Note: I wouldn't advise giving them flies, they don't seem to eat it all and it creates a mess with legs and wings all over the place :-)

Formicarium Construction (Ytong) For Harvester Ant

12. November 2012 by Mike in Formicarium, Messor Structor  //  Tags:   //   Comments (0)

There are two parts to my formicarium, the arena (a glass tank) and the nest. I purchased all equipment from www.antstore.net.

The Arena
The arena (or foraging area) is where the harvester ants will collect seeds to stockpile in the nest. It is comprised of a glass tank with a special lid that has a gauze for airflow and to prevent them from escaping.

Around the top of the tank an anti stick coating PTFE (Polytetrafluoroethylene or more commonly known as Teflon) is applied. The PTFE comes in a small container and you brush it on as a liquid. This creates a barrier that the ants will fall off from if they climb too high.

The sand is 0-1mm washed sand which was then baked in an oven for 10 minutes. This makes the sand very dry and makes it impossible for the ants to dig into.

The pebbles are 2-8mm washed pebbles which I oven baked to make sure they were sterile. The ants subsequently used the smaller stones to seal themselves into the test tube!

The plants are plastic but look pretty real!

The cactus is a water feeder but I subsequently replaced this with a dish as the ants seemed to have trouble climbing up to it. Its VERY important to make sure there are pools of water anywhere - they drown extremely easily. Put cotton wool in any water you have - the ants will climb onto it and drink.

There are two 3/4" connectors either side to allow for future expansion. There are two common used sizes 10mm/27mm. I chose the bigger size as I figured it would stop traffic jams occurring!!

Ant Arena

 

The Nest
The nest is constructed out of an aerated concrete block as it has strong resistance to mold growth, maintains heat well and provides a degree of protection against the ants escaping (Harvester ants can chew through ytong though so keep an eye on them).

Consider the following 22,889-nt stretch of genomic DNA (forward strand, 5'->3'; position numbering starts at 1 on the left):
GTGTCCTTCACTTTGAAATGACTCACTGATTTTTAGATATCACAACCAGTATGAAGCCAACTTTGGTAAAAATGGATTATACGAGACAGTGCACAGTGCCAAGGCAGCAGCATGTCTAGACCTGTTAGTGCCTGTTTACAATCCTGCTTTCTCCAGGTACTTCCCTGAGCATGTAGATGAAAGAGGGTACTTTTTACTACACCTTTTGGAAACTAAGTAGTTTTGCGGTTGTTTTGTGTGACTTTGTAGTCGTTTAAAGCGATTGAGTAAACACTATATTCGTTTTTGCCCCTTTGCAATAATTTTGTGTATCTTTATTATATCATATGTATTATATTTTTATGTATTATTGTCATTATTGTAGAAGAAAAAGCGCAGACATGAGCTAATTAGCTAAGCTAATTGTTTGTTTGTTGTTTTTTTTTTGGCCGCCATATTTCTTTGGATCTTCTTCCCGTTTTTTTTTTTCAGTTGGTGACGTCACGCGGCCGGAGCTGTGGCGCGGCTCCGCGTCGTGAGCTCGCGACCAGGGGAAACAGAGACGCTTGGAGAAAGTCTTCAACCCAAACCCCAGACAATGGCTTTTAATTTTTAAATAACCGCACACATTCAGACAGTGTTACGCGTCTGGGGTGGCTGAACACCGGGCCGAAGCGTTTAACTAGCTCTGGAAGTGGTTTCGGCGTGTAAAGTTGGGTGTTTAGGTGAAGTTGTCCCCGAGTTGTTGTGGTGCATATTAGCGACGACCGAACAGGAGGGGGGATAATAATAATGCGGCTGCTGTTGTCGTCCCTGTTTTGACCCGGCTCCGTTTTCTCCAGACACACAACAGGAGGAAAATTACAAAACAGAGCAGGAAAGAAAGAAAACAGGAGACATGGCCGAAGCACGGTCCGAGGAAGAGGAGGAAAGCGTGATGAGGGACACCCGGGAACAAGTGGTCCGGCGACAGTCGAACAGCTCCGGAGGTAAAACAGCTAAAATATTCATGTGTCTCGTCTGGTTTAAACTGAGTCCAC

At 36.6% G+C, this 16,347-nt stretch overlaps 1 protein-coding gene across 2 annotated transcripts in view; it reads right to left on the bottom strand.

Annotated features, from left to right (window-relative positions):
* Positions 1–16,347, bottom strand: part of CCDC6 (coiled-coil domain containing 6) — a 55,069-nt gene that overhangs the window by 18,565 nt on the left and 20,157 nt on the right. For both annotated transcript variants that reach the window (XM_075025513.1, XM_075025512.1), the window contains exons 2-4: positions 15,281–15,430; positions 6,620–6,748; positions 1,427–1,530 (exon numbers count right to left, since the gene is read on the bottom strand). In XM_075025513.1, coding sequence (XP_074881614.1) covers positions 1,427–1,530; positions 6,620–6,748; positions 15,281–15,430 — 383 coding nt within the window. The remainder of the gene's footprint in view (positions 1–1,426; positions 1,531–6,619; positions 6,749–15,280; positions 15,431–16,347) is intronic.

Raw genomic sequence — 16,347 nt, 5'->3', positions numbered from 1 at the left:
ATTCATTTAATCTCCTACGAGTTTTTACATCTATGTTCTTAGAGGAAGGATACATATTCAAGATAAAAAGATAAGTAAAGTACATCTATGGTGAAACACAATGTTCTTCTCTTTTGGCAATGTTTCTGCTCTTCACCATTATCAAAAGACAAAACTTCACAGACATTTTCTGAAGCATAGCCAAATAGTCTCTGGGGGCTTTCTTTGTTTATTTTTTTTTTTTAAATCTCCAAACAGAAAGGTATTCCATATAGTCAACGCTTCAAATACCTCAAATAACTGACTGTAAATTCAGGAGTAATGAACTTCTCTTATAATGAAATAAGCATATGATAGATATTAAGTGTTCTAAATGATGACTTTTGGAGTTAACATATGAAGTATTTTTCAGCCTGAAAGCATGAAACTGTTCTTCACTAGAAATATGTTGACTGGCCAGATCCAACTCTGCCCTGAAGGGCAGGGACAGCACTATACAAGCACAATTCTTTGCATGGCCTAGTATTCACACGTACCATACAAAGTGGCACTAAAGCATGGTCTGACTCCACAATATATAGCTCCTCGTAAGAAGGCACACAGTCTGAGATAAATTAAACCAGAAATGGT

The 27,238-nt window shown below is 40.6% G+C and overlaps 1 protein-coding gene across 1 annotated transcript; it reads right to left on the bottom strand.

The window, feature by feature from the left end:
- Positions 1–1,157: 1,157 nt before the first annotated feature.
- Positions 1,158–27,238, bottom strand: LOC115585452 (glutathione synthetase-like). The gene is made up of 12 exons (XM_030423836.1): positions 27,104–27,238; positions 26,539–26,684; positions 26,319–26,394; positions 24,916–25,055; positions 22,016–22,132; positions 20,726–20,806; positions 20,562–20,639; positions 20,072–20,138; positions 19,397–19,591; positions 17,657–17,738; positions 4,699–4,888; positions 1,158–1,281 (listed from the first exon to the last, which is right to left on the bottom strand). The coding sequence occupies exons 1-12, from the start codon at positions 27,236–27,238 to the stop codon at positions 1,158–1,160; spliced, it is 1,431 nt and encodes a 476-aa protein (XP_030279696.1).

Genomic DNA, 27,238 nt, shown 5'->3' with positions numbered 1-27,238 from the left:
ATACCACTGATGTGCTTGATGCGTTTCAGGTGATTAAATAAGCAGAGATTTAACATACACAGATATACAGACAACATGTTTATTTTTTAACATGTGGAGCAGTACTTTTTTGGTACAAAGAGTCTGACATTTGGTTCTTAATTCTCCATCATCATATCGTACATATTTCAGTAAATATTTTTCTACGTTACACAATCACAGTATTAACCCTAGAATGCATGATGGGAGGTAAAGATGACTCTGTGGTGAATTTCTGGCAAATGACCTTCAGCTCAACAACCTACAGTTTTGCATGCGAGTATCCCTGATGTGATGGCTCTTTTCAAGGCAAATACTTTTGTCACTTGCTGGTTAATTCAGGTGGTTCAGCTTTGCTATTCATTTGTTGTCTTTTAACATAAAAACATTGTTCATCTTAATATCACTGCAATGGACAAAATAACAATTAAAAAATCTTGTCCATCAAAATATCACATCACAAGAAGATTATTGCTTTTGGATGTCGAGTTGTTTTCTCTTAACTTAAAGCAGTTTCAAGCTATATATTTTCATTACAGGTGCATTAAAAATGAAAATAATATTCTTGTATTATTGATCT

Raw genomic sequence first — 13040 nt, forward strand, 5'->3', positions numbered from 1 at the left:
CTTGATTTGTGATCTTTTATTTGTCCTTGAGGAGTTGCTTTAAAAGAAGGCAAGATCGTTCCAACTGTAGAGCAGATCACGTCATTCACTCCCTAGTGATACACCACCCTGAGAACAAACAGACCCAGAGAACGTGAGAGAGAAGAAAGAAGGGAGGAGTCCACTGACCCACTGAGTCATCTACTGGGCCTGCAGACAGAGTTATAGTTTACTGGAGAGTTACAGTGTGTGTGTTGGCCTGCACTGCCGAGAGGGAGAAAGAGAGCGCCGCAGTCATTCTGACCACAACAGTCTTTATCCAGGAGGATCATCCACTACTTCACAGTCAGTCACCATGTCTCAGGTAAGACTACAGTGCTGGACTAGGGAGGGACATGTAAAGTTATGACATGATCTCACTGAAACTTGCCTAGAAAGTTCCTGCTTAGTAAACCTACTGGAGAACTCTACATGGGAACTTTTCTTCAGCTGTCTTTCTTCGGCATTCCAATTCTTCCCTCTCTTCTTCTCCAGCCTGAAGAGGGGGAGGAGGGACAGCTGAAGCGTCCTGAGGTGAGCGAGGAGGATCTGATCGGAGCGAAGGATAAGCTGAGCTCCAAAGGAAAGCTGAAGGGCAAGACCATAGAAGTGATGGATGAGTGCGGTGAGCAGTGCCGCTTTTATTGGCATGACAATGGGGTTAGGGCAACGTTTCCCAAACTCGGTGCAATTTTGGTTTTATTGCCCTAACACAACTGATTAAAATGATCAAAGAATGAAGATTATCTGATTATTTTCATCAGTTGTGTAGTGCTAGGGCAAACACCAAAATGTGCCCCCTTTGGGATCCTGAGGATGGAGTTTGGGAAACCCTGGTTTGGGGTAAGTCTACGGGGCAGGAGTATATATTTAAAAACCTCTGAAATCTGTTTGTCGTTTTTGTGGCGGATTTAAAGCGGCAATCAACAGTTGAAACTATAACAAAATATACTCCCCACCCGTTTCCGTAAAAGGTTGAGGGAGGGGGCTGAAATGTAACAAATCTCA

I measured and marked the ytong to make drilling easier. I then drilled out the ytong using a circular hole cutter (without the pilot bit) on a drill press. This gave a really smooth side wall. Next I used a normal drill and the depth limiter on my drill press to mill out the middle of the hole.

 

The finished nest (with heat pad temperature probe for testing). The hole to the right of the probe was where the temperature probe was finally installed - this was because it was very difficult to match the interior temperature of the nest to the reported temperature on the controller.

 

A thin bead of aquarium silicone (MUST use aquarium silicone as its non-toxic) was placed around the outer edge of the ytong. The glass was placed on top and weighted down over night. It is important to weigh the glass down or the ants will be able to crawl in between the ytong and the glass.

 

My intention is not to provide any moisture into the nest. There are many blogs around the internet that indicate this is acceptable for Harvester ants - after all if moisture was present in the nest the seeds would germinate.

End results (excuse the mess in my office!!)

The temperature probe is visible to the right, it is a cheap <£20 STC-1000 model complete with probe from eBay. Its very important to accurately place the probe and also have the ability to measure the surrounding temperature to see if the probe is accurate - I used an IR heat gun for this purpose. The species of Harvester ant I have is supposed to like temperatures of between 20-30C. The heat mat is roughly half the size of the nest so as to provide a gradient and allow the ants to move out of the heat if they want. It is important to place the heat mat above the nest and not heat from below for two reasons. It stops condensation appearing on the glass and also ytong is an excellent insulator so its much harder to heat from beneath it. The heat mat is held onto a piece of polystyrene by two elastic bands to provide further insulation at the top and to block out light to the nest.

 

They moved all those stones themselves on the first day to block the light in. Amazing to watch!